If you have been watching soccer, you may have noticed that players frequently raise their hands for whatever reason.
If you watch enough games, you can almost predict when players would raise their hands—but why do they do it? Does it help them in any way? Is it just for style points? Or is there some hidden meaning behind this signal?
Well, you better stick around if you want to learn the reasons behind this gesture. I will explain the most common reasons why players do this.
Reasons Why Footballers Put Their Hands up During the Game?
You will notice that I put “reasons” in there. It’s because there isn’t a sole reason why soccer players do this. There is a plethora of reasons why players raise their hands during the game.
During a Corner
Usually, the most times you would notice this hand-raising is during a set-piece or corner kick.
The rulebook has no definite rule about this, so it’s not like players are following a guideline. This raising of hand is entirely at the player’s discretion.
The answer is simple—this is a signal for their teammates. They are now ready to strike. It’s akin to a race flag guy waving a flag before the race starts.
We will go into this aspect of the game further down in this article.
Part of the game of soccer is trying your best to get all the referee calls to go down your way.
Deceiving the referee is just part of the game. Players raise their hands to signal that the ball is theirs. Most of the time, this is true. However, watch enough soccer games and notice that even the guys on the opposing teams would raise their hands even when the ball is clearly not theirs.
It’s just a cheeky way of distracting the ref. If it works, then good. If not, it’s still worth a try.
This is almost the same as the above.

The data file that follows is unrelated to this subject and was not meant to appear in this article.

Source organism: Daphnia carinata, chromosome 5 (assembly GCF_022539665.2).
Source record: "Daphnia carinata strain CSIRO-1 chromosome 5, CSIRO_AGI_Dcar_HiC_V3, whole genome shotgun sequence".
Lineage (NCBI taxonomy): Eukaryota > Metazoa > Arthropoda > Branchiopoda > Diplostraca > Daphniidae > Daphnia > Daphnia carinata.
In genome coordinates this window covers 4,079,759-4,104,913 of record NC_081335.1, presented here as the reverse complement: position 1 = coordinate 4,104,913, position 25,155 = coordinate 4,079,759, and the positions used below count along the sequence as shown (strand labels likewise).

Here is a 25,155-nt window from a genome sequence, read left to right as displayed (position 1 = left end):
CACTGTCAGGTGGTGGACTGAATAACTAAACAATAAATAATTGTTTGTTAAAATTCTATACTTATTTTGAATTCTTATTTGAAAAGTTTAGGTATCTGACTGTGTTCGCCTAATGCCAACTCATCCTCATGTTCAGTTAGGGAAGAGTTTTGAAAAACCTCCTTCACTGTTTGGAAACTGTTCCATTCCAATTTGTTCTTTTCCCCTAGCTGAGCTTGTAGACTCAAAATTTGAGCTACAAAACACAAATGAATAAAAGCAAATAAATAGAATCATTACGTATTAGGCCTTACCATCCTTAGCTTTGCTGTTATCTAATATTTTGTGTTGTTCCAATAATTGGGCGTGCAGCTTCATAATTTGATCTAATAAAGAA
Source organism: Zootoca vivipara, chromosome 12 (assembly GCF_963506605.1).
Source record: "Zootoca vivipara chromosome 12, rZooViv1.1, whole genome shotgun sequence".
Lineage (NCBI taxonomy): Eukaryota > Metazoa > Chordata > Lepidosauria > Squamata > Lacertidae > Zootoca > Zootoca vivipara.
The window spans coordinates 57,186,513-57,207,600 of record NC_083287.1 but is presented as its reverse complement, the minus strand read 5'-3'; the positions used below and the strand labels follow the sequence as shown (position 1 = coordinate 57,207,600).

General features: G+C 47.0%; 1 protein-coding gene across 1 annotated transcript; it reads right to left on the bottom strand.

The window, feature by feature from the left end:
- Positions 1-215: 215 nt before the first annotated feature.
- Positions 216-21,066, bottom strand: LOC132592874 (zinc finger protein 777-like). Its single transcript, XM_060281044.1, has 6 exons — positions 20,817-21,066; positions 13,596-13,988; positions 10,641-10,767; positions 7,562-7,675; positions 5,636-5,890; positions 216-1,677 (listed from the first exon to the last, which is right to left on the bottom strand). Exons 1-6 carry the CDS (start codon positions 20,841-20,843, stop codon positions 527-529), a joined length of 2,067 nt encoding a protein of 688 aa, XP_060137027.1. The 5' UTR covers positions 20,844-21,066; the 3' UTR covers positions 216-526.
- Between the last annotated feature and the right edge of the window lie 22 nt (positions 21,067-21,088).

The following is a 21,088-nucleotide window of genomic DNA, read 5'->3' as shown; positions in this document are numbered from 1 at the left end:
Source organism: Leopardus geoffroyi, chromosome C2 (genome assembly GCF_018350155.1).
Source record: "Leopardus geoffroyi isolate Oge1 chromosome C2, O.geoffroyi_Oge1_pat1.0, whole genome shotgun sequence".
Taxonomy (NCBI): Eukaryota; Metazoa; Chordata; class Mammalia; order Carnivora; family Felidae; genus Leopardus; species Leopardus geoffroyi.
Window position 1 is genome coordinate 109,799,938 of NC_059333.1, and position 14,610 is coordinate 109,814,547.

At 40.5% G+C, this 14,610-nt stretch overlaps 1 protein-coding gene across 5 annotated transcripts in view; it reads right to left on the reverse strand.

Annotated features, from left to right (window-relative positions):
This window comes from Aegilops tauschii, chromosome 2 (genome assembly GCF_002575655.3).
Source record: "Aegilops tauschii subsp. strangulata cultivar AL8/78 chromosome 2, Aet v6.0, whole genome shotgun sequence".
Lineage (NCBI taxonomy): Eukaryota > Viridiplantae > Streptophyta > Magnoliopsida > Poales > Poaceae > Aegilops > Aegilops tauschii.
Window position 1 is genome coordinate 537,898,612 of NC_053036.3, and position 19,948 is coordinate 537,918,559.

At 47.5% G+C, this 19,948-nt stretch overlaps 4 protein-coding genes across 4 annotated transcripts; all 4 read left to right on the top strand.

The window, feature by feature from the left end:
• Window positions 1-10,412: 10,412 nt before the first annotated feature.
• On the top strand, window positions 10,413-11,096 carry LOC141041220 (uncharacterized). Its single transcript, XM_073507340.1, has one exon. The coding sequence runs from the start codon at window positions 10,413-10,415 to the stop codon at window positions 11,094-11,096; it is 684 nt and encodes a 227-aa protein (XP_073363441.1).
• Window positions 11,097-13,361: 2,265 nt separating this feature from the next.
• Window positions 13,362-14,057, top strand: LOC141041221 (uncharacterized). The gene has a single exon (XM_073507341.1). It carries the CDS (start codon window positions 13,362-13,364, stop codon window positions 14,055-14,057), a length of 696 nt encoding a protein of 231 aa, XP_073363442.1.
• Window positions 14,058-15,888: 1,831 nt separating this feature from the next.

When the players think that they should be awarded a penalty, they would raise their hands.
What’s funny is both players of each team would raise their hands when a penalty is called. It doesn’t matter if the penalty is obvious or not. Players just want to give a slight advantage to their team at all costs.
Players claiming that the penalty is theirs would put pressure on the ref to decide. Some newbie referees succumb to this pressure and call it for the hand-raisers.
But now, with all players raising their hands against or for a call, the effect seems to have canceled each other out.
When a player is injured on the field, players would put their hands up to signal the team or the referee.
Once the signal is confirmed to be for an injury, the opposing team’s action should be stopped immediately. This is to avoid any advantages they might have played with one less opponent on the field.
Ultimately, it’s up to the referee to decide if the game should be stopped or not. More often than not, the game will be halted for a bit until the injured player has received medical assistance.
Back in the day, offside calling was entirely on the referees on the field. VAR (video assistant referees) was not available then.
Due to this, players would put their hands up when they think a player is offside. It’s basically snitching to the ref that a player is offside.